The Minister of Transportation, Chibuike Rotimi Amaechi has disclosed on Sunday that the Lekki deep seaport in Lagos will commence commercial operations in September this year. The minister also added that the project, which was executed through a Build Operate and Transfer (BOT) arrangement will contribute $360 billion to Nigeria’s gross domestic product (GDP).
The minister said this during an inspection tour of the facility in Lagos.
Lekki Port LFTZ Enterprise Limited (LPLEL) was awarded a 45-year concession of the deep seaport by the Nigerian Ports Authority (NPA) on a build, own, operate and transfer (BOOT) basis.
Under the agreement, the company is required to develop, finance, build, operate and, at the end of the concession term, transfer the port to the NPA.
The minister said the Lekki deep seaport would commence commercial activities in September this year.
According to him, the port is a privately-funded project and its investors would recoup their money before handing over the seaport to the federal government.
“The project will contribute about $360 billion over the years. It sounds much, but we actually need more of that money to accomplish what we want to achieve,” Amaechi said.Advertisement
“But obviously, taxes will be collected here and even them (contractors) will pay taxes. I am not sure there was any taxes mentioned in the agreement, but I doubt there is any tax exemption.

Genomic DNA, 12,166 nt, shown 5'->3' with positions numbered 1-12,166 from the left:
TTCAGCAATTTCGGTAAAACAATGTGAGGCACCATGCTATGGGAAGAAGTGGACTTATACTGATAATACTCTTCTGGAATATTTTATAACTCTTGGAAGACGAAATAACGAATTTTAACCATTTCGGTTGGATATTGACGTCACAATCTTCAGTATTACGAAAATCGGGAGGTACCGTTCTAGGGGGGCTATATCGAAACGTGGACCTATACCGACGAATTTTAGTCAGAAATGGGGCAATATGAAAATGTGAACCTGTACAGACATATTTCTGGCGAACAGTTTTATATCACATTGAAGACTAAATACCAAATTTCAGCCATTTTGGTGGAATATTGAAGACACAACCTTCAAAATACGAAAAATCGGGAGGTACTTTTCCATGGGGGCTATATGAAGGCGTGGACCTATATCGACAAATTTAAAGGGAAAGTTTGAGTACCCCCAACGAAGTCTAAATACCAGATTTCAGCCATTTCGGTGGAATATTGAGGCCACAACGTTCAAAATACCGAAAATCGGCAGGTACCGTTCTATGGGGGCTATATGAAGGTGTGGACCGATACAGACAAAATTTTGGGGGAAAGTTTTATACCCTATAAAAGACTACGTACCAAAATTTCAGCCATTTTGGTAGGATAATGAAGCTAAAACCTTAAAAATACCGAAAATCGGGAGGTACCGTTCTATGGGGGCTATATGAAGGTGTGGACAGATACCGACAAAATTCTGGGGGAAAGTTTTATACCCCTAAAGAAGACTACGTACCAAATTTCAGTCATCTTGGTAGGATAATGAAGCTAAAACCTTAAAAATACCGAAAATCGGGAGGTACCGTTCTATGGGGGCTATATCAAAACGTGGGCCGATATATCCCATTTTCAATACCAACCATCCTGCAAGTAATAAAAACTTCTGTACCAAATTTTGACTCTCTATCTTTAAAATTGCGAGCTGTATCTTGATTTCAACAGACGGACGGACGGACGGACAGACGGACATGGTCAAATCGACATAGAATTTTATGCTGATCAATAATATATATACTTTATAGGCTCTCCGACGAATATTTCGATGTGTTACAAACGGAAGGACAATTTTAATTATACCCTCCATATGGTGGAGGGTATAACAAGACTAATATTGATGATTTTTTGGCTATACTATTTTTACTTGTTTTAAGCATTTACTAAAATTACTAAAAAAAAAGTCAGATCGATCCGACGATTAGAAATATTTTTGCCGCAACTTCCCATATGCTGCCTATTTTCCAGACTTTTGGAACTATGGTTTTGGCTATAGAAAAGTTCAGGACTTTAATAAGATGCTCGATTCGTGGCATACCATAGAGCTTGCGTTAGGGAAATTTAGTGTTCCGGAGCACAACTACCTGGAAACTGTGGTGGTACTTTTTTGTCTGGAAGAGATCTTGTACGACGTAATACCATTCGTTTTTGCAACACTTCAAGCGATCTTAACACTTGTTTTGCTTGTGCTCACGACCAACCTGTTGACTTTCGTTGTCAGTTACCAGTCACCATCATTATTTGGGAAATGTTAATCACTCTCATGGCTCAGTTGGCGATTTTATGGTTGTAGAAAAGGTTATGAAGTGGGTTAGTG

“So, we will collect taxes here. The confidence in giving them the project is because of the taxes that we will collect here which will help us in the construction of other projects.”
Speaking on the need to expand the seaport, Amaechi said the port was not spacious enough to deal with expected rise in economic activities in the future.
“It also depends on how much the economy will grow before then. The growth of the economy will put pressure on the expansion,” he said.
“The argument we had in cabinet is that the need for a deep seaport at Lekki was as a result of the fact that the demand for port activities in the country has exceeded the supply of Tincan and Apapa around Lagos.
“This is the first seaport in Nigeria. What we had all these while are river ports. Tincan is a river port; Apapa is a river port and Port Harcourt too.
“Right here, you have 16.5m draft which is good for the country, but the country needs more than just one of this port because of the increase in commercial activities in the future.
“We need just more than Lagos deep seaport and for me, before I leave office, I will emphasise on the construction of the Bonny deep seaport.”
The transportation minister also expressed his wish to connect the Lekki deep seaport to a rail line.